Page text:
We started working on the maps and I sat down with a bottle of rum and wrote down all the things I

  1. loved about races
  2. hated about races
  3. thought would make the perfect race

We basically created the sort of race we thought we would look at ourselves and go, ‘I need to do this’.  I realised early on that one runner’s perfect race is another runner’s nightmare, so we tried to create the most ‘Dorsety’ race we could. On the list were great scenery, sense of humour, great medals, camaraderie, camping and pre- and post-race food.

The Giants Head marathon was born. An exceptionally hilly trail race in and around the Cerne Giant area of Dorset. A fact celebrated on the X-rated medals and t-shirts!

Building up with more races

I appealed to friends in the UK-wide running community for ideas and input, and was knocked sideways with offers of support, mainly from people I had met through forums, Facebook and Twitter.

Say what you like about ‘modern Britain’ – there is a whole country full of people out there who want to help people achieve great things. People rallied to the idea of ‘runner first’. We use social media to create an air of light-hearted, self-deprecating humour that we hope will share our love of what we do without becoming ‘all corporate’.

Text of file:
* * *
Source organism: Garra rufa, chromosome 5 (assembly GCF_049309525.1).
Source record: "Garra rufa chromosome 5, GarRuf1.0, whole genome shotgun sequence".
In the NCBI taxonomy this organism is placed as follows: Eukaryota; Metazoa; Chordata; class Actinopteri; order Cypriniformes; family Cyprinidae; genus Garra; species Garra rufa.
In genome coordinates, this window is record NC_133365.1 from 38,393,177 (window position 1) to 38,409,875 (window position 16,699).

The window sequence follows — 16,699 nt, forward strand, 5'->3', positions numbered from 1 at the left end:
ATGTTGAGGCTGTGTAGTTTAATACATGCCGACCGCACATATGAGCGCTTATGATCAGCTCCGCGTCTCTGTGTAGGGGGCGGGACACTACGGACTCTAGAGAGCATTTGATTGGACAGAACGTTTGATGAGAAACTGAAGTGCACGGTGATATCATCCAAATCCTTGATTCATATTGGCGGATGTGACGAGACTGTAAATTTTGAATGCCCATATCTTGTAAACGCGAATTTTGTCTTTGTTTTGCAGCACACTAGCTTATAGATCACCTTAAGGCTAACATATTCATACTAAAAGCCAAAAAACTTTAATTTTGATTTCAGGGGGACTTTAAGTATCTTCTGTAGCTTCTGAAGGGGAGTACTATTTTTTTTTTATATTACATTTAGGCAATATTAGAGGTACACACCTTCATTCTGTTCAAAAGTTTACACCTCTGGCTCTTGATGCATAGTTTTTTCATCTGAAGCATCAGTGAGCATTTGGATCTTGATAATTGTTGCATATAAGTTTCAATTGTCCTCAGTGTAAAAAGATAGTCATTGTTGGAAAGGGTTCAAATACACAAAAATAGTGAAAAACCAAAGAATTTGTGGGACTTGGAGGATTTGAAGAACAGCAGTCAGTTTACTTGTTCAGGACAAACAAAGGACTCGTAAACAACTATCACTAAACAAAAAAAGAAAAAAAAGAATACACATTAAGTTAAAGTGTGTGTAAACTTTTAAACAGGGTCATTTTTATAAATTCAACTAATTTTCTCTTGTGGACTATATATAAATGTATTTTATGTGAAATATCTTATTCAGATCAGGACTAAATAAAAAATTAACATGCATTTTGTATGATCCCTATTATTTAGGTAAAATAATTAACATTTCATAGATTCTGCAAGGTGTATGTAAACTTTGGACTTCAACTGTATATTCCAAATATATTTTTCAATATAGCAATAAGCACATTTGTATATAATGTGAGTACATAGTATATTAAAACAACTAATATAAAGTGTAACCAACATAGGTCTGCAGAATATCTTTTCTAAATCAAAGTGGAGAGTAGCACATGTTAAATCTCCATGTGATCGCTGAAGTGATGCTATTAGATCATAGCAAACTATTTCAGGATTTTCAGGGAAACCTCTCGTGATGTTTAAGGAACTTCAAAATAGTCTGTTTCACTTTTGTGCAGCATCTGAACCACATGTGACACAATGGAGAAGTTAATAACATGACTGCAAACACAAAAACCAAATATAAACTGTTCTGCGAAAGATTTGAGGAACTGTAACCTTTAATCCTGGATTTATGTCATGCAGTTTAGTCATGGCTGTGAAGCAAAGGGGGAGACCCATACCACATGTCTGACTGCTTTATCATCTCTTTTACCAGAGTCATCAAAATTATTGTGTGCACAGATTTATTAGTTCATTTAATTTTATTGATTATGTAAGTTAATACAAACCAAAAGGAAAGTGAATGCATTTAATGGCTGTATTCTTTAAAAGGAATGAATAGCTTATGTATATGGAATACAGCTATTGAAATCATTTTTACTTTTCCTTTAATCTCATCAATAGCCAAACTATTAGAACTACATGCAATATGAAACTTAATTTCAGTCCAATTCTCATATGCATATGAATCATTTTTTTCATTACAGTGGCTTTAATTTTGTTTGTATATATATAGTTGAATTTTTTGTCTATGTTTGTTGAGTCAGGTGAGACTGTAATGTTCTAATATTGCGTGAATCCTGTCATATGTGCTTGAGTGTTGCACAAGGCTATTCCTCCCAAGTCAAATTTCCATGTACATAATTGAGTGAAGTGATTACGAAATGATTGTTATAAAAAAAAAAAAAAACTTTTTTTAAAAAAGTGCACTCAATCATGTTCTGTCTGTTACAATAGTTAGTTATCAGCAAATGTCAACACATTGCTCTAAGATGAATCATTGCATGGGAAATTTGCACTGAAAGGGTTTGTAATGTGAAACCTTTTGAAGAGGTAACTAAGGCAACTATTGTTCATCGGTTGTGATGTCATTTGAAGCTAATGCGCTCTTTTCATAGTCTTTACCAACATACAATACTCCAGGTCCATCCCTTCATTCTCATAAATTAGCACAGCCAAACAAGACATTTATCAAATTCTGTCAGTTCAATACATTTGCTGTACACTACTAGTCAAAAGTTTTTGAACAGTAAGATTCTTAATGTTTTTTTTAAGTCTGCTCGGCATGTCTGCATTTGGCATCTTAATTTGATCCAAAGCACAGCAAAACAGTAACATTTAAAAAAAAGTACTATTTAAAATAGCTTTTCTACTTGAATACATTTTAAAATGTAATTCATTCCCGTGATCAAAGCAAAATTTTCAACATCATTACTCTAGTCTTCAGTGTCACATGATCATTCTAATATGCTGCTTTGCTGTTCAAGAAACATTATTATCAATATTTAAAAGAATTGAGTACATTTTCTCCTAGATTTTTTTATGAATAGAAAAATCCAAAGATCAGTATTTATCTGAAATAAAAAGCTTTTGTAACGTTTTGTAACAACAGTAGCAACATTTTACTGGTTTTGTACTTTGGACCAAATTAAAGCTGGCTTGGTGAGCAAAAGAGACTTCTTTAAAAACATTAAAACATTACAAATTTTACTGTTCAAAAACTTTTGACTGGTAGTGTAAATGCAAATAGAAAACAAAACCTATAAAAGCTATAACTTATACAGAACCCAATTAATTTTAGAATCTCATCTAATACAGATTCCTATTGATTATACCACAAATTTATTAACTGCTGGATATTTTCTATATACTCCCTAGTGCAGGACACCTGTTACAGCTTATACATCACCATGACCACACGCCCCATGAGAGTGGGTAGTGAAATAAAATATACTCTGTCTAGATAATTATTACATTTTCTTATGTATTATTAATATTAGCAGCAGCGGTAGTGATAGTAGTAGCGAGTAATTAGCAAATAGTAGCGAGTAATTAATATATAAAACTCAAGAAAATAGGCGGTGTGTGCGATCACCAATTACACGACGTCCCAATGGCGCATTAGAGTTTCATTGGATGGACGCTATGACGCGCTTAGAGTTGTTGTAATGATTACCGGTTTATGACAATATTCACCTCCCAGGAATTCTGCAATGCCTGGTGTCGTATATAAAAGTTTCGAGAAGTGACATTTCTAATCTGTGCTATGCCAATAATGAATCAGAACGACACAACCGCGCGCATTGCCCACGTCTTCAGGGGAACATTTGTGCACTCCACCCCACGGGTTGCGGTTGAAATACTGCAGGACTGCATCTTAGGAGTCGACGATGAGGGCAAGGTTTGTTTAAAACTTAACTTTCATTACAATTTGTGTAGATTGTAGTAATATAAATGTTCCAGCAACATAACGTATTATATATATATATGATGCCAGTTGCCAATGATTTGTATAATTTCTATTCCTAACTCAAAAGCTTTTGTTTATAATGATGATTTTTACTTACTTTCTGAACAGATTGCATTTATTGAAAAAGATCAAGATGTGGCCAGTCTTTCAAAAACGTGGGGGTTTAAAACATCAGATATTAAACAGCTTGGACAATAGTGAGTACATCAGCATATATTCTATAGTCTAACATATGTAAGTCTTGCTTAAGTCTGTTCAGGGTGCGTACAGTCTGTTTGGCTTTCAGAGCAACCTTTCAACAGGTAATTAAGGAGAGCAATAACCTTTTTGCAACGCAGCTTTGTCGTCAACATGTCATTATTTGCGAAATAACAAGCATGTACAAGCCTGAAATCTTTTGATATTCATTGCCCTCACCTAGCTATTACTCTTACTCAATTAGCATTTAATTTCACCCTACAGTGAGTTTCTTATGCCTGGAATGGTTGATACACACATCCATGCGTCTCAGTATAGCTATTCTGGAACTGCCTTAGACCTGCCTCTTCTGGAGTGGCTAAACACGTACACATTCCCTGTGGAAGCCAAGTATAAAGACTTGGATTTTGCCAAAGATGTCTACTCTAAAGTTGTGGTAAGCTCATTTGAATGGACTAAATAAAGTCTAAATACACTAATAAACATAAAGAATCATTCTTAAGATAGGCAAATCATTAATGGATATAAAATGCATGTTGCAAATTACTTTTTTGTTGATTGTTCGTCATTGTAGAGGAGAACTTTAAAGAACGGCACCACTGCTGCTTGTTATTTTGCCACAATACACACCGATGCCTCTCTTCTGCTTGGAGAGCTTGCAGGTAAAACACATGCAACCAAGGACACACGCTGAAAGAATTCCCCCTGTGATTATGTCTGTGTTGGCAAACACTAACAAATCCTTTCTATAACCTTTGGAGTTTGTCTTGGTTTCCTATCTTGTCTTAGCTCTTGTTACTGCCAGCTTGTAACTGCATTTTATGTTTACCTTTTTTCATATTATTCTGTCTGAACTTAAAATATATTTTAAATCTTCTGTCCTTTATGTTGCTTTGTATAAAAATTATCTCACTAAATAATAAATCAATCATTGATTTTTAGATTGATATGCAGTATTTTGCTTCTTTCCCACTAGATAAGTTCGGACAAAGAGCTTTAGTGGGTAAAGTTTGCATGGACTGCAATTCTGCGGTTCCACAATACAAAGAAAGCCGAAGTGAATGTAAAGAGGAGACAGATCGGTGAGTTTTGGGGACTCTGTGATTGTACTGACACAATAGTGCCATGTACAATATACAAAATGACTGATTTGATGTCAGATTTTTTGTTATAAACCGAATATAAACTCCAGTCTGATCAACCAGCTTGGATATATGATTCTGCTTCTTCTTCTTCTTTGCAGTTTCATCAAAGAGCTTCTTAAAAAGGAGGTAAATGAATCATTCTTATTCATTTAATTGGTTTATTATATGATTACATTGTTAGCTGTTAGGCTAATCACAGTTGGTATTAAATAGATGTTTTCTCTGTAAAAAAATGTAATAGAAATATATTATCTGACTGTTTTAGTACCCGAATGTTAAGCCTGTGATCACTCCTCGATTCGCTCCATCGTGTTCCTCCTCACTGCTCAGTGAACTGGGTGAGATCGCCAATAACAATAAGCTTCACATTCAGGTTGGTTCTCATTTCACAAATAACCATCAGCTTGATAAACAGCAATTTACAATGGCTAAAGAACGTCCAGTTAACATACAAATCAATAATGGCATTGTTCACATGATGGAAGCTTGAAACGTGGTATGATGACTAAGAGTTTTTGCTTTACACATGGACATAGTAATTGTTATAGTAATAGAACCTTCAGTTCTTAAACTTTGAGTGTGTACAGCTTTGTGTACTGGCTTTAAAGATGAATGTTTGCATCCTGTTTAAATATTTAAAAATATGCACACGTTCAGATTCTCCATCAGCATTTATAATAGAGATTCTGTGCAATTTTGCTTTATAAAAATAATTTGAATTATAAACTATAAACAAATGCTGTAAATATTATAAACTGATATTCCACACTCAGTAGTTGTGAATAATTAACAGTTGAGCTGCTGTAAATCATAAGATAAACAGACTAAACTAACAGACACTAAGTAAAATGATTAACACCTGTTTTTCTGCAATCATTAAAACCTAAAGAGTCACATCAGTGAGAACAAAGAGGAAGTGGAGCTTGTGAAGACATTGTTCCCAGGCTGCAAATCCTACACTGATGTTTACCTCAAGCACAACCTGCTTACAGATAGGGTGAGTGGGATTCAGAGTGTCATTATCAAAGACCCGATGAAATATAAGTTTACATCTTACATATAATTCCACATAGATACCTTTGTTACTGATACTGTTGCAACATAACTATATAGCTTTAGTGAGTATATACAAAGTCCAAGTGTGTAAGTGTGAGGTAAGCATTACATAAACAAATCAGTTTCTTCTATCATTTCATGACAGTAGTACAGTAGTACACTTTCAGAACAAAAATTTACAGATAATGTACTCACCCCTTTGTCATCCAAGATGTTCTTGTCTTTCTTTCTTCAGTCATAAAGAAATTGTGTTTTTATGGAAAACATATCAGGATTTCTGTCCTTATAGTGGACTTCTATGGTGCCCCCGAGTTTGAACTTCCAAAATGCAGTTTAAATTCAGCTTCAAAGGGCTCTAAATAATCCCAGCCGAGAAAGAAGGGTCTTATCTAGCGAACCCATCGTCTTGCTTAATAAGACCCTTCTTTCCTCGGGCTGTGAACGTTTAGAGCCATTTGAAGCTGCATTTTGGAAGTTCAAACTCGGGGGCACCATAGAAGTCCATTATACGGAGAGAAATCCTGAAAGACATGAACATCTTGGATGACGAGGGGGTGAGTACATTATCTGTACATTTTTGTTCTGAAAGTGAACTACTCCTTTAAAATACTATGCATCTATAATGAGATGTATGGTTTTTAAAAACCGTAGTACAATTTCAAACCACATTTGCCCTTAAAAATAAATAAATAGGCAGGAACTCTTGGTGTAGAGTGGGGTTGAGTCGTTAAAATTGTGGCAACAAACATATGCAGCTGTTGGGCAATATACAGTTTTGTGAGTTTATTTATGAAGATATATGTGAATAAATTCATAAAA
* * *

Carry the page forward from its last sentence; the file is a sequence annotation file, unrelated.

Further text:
The Virgin Atlantic business model is ‘customer first’ – what does the customer want? What does the customer need, even if they don’t realise they need it? How can we improve? How can we breathe new life into something tired and samey?

The first Giants Head marathon in 2013 was a great success, despite problems with people falling over, pregnant cows and naked farmers. In its first year, the Giants Head Marathon was voted the third best marathon in the UK by Runner’s World magazine. We also shortlisted for the Running Awards for Best Marathon, beaten only by the massive city events of London and Manchester and the like.

We then created another event called the Ox, over the border in Wiltshire. A half-marathon and marathon races, plus a 38-mile ultra-distance event. In May 2014, we had a band of hardy runners turn up to the glorious Rushmore Estate on the Wiltshire/Dorset border. It rained and rained in the months prior to the race and we had to reroute all the races because of flooding. Puddles 100 feet long and 4 feet deep are not fun. The Ox races are epic – the most glorious scenery and hills, we love hills. This, too, was a great success, despite the horrific weather.